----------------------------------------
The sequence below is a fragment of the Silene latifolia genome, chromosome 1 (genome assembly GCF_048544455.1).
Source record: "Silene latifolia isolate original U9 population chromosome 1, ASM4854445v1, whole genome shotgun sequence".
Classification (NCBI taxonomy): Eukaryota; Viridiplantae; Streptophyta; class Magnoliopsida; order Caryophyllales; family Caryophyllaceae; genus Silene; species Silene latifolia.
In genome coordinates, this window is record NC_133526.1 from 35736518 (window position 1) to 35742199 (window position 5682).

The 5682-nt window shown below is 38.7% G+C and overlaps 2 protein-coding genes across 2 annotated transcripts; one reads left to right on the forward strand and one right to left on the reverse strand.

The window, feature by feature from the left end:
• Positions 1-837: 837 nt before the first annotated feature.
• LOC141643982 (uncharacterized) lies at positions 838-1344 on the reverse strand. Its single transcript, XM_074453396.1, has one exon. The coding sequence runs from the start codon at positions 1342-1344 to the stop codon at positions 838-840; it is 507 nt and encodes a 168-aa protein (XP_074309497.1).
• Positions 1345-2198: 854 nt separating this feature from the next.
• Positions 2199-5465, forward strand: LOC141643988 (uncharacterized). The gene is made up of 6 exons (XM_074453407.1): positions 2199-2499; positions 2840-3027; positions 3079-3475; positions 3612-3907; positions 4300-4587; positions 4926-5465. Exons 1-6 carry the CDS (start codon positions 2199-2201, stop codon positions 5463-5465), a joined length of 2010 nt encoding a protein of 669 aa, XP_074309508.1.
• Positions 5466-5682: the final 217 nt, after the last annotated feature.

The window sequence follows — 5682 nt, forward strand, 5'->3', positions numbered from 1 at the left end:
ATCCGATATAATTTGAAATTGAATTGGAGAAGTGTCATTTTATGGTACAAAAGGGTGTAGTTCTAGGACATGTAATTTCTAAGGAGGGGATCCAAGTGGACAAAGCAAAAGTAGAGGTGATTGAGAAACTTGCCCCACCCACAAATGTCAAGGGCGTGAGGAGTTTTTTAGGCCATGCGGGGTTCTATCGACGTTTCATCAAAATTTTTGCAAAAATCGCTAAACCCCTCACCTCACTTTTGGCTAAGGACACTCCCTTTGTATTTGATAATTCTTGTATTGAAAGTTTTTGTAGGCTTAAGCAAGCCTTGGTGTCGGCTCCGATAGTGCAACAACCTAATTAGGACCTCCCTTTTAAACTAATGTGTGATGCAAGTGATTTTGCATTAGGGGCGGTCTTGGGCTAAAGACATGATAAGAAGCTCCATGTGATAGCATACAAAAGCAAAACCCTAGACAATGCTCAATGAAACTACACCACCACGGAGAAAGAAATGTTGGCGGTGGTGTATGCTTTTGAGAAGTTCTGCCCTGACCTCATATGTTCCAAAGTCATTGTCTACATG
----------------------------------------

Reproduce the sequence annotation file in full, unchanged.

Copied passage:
The sequence below is a fragment of the Silene latifolia genome, chromosome 1 (genome assembly GCF_048544455.1).
Source record: "Silene latifolia isolate original U9 population chromosome 1, ASM4854445v1, whole genome shotgun sequence".
Classification (NCBI taxonomy): Eukaryota; Viridiplantae; Streptophyta; class Magnoliopsida; order Caryophyllales; family Caryophyllaceae; genus Silene; species Silene latifolia.
In genome coordinates, this window is record NC_133526.1 from 35736518 (window position 1) to 35742199 (window position 5682).

The 5682-nt window shown below is 38.7% G+C and overlaps 2 protein-coding genes across 2 annotated transcripts; one reads left to right on the forward strand and one right to left on the reverse strand.

The window, feature by feature from the left end:
• Positions 1-837: 837 nt before the first annotated feature.
• LOC141643982 (uncharacterized) lies at positions 838-1344 on the reverse strand. Its single transcript, XM_074453396.1, has one exon. The coding sequence runs from the start codon at positions 1342-1344 to the stop codon at positions 838-840; it is 507 nt and encodes a 168-aa protein (XP_074309497.1).
• Positions 1345-2198: 854 nt separating this feature from the next.
• Positions 2199-5465, forward strand: LOC141643988 (uncharacterized). The gene is made up of 6 exons (XM_074453407.1): positions 2199-2499; positions 2840-3027; positions 3079-3475; positions 3612-3907; positions 4300-4587; positions 4926-5465. Exons 1-6 carry the CDS (start codon positions 2199-2201, stop codon positions 5463-5465), a joined length of 2010 nt encoding a protein of 669 aa, XP_074309508.1.
• Positions 5466-5682: the final 217 nt, after the last annotated feature.

The window sequence follows — 5682 nt, forward strand, 5'->3', positions numbered from 1 at the left end:
ATCCGATATAATTTGAAATTGAATTGGAGAAGTGTCATTTTATGGTACAAAAGGGTGTAGTTCTAGGACATGTAATTTCTAAGGAGGGGATCCAAGTGGACAAAGCAAAAGTAGAGGTGATTGAGAAACTTGCCCCACCCACAAATGTCAAGGGCGTGAGGAGTTTTTTAGGCCATGCGGGGTTCTATCGACGTTTCATCAAAATTTTTGCAAAAATCGCTAAACCCCTCACCTCACTTTTGGCTAAGGACACTCCCTTTGTATTTGATAATTCTTGTATTGAAAGTTTTTGTAGGCTTAAGCAAGCCTTGGTGTCGGCTCCGATAGTGCAACAACCTAATTAGGACCTCCCTTTTAAACTAATGTGTGATGCAAGTGATTTTGCATTAGGGGCGGTCTTGGGCTAAAGACATGATAAGAAGCTCCATGTGATAGCATACAAAAGCAAAACCCTAGACAATGCTCAATGAAACTACACCACCACGGAGAAAGAAATGTTGGCGGTGGTGTATGCTTTTGAGAAGTTCTGCCCTGACCTCATATGTTCCAAAGTCATTGTCTACATG